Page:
Here are the results:
- There were only five (5) jobs available when searching for SDN, CCIE, and Python. Reminder, I only searched LinkedIn.
- The first was for a vendor as a “SDN Cloud Architect.” Not only are they looking for an expert level network engineer who can program and is up to speed on SDN concepts, but this person should also be familiar with public and private cloud designs. Then, there is one for a Site Reliability Engineer working at Apple and then two more for Service Engineers working at Microsoft.
- The last one was the only one relevant to the Enterprise space. It was for a Senior Data Center Network Engineer position for Wells Fargo. The position and description largely resembles that of a traditional network engineer. But, when you dig in and view some of the tools and knowledge areas they are looking for, you see things like: lead the development of SDN, familiarity with OpenFlow, Python experience preferred, experience with VMware, experience with OpenStack Neutron and virtual networking, Knowledge of NSX, Experience deploying VXLAN, Experience with Puppet to program network APIs. Whoever they hire for this is going to be a stud! This person better demand some real cash.
Okay, that search was a failure. Maybe companies are putting less value on the CCIE when advertising for jobs or not using “SDN” in job descriptions. The next search includes Python, network, and Puppet. Okay, wow – 211 results back.
- A good portion of these were for jobs that had “DevOps” in the title. That was an eye opener for me by itself- all I keep reading is that DevOps is more about culture and process, not a title; there have even been blogs about not having DevOps specific jobs and teams because you just create one more silo! That is beyond me at this point, but the point is, even in these DevOps jobs, you see things like “Architect, implement, scale server and network infrastructure to support high growth rates.” Same position calls for the person be an expert in configuration management frameworks (Salt, Puppet, Chef), and be an expert with the *nix command line.
- There are also positions that are titled Systems Network Engineers (as an example) that are a little more geared toward traditional network engineers, but with a slight systems twist. In these roles, primary duty is still network, but they are looking for at least knowledge of tools that include Puppet, Chef, CFE, Ansible, etc.
Realizing the term ‘network’ as a keyword may be too broad, I decided to do other searches with the keywords from above in a variety of ways. More results and general thoughts:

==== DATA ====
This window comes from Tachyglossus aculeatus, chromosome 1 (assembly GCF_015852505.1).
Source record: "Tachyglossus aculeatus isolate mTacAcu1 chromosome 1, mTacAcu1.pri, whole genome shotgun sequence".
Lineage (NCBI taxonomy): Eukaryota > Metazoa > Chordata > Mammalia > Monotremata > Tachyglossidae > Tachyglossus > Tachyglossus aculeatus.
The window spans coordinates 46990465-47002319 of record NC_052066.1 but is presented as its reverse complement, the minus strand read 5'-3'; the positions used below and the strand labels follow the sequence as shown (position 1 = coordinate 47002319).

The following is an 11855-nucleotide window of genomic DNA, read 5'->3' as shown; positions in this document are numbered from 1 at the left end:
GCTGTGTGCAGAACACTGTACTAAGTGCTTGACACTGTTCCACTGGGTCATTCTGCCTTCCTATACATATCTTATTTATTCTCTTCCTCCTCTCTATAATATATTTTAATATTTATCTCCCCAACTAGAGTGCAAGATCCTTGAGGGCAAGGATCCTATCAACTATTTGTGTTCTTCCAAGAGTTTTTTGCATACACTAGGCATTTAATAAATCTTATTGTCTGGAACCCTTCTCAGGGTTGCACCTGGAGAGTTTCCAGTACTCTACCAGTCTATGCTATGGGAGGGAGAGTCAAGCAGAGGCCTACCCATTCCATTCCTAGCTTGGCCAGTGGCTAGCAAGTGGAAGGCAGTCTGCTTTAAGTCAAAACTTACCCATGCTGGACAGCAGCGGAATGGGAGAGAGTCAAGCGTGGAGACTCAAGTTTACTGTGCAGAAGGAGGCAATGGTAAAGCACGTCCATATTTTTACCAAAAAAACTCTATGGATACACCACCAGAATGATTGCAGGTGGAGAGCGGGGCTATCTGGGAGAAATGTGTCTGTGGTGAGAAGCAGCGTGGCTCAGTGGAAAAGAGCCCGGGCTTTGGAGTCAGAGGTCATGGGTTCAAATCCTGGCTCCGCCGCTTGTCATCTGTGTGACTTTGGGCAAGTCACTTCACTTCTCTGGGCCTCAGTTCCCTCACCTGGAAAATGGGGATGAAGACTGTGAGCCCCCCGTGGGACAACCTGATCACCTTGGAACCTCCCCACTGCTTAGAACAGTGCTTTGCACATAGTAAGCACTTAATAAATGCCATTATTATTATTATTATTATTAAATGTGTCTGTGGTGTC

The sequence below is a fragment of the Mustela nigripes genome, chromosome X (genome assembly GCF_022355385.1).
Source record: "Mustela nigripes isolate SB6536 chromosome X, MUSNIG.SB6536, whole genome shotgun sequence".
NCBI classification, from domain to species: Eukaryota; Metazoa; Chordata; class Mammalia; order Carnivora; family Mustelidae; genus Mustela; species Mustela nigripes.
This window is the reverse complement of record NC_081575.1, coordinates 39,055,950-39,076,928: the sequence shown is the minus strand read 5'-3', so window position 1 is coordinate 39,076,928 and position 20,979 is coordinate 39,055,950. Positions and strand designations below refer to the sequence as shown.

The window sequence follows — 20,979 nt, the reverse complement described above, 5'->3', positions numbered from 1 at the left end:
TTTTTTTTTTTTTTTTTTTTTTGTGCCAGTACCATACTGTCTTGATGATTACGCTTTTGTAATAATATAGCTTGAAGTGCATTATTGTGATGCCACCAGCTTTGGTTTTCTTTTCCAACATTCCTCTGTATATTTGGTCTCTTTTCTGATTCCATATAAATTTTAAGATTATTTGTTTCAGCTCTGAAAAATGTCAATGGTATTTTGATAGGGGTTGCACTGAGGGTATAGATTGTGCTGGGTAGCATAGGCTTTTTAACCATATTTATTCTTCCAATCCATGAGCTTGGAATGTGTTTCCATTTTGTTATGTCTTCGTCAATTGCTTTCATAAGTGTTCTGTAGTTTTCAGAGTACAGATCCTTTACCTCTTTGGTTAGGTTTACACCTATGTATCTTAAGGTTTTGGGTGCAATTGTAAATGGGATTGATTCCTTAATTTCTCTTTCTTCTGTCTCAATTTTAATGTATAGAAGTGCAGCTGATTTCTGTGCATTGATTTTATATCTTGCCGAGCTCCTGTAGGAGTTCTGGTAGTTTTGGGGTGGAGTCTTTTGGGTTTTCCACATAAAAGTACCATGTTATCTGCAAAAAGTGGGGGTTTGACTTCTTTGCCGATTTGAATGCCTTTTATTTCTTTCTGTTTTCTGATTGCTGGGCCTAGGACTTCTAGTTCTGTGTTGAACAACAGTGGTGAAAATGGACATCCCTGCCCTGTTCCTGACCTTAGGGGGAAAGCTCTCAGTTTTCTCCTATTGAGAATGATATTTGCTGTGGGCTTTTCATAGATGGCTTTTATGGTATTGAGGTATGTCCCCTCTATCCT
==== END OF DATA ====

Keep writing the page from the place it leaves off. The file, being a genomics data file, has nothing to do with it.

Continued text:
- DevOps skills and knowledge of config mgmt. tools is in huge demand – no matter how you cut it.
- Linux skills – huge demand.
- There are more DevOps roles that are asking for knowledge of networking than there are NetEng roles that are asking for knowledge of DevOps tools, etc.
- There are ops teams calling themselves “TechOps” in that there aren’t silo’d ops teams anymore. Some of these are looking for network engineers on the TechOps teams. If you want to grow your skills, this seems like a good place to hone them.
- I performed 3 searches as such: Cisco+Ansible, Cisco+Chef, and Cisco+Puppet. I was trying to determine two things. What is the most common config mgmt. tool being used in the network space and what job roles were there for these (devops vs. neteng)? The results for each search, respectively, had 3, 49, and 78 results. Puppet is the sheer winner right now, but the bottom line is, “most” of these results were not necessarily for network engineers, they were largely for sys admin / Devops types.
- There are still plenty of jobs available that don’t require any new skills. These aren't going anywhere.
- Since this article will likely get read by mostly network engineers, here is just one example where the traditional network engineer is demanded, but knowledge of new skills are desirable too: “Seeking an experienced and highly innovative Enterprise Network Architect to join our team. The candidate should be well versed in Cisco based routing, switching and wireless technologies. The candidate should have experience in progressive technologies supporting SDN, OpenStack and Open Networking. Experience with automated configuration management leveraging Puppet or Chef is desirable to enable our Private and Hybrid Cloud implementations.
- Generally speaking, if you add virtualization, Cloud, OpenStack, OpenFlow, programming, Linux, Python, Puppet, Ansible, Chef, etc. to your repertoire of networking skills, you'll become more valuable. Is this really telling anyone something they didn't already know though?
Foregoing features to foregoing networking skills? We'll have to wait and see.
Over the past few years, I’ve talked about how a vendor who offers more agile infrastructure could end up being more valuable (to a customer) than a vendor with a product that has a billion features. Embrane comes to mind for me. So what does that have to do with skill sets? Well, it is also possible in some of these newer roles, an employer may be foregoing expert level network skills for someone who gets networking (and will continue to learn it), but who also is deeply intimate with how a DevOps mindset (think agile, automation, etc.) can be applied to networking.
And of course, on the large teams, I’m sure there will be super specialists and experts. I know if I didn’t say that, some of you would get upset at me! And as stated above, there is no shortage of traditional network engineering jobs out there.
So what is the question to ponder?
Are companies looking for network engineers that can fit into an existing DevOps culture and subsequently learn to script, program, and use tools such as Puppet, Chef, Ansible, etc. or are they looking for DevOps Engineers who can learn a thing or two about networking?
Maybe the real question is – does it have to be one or the other?
What do you think?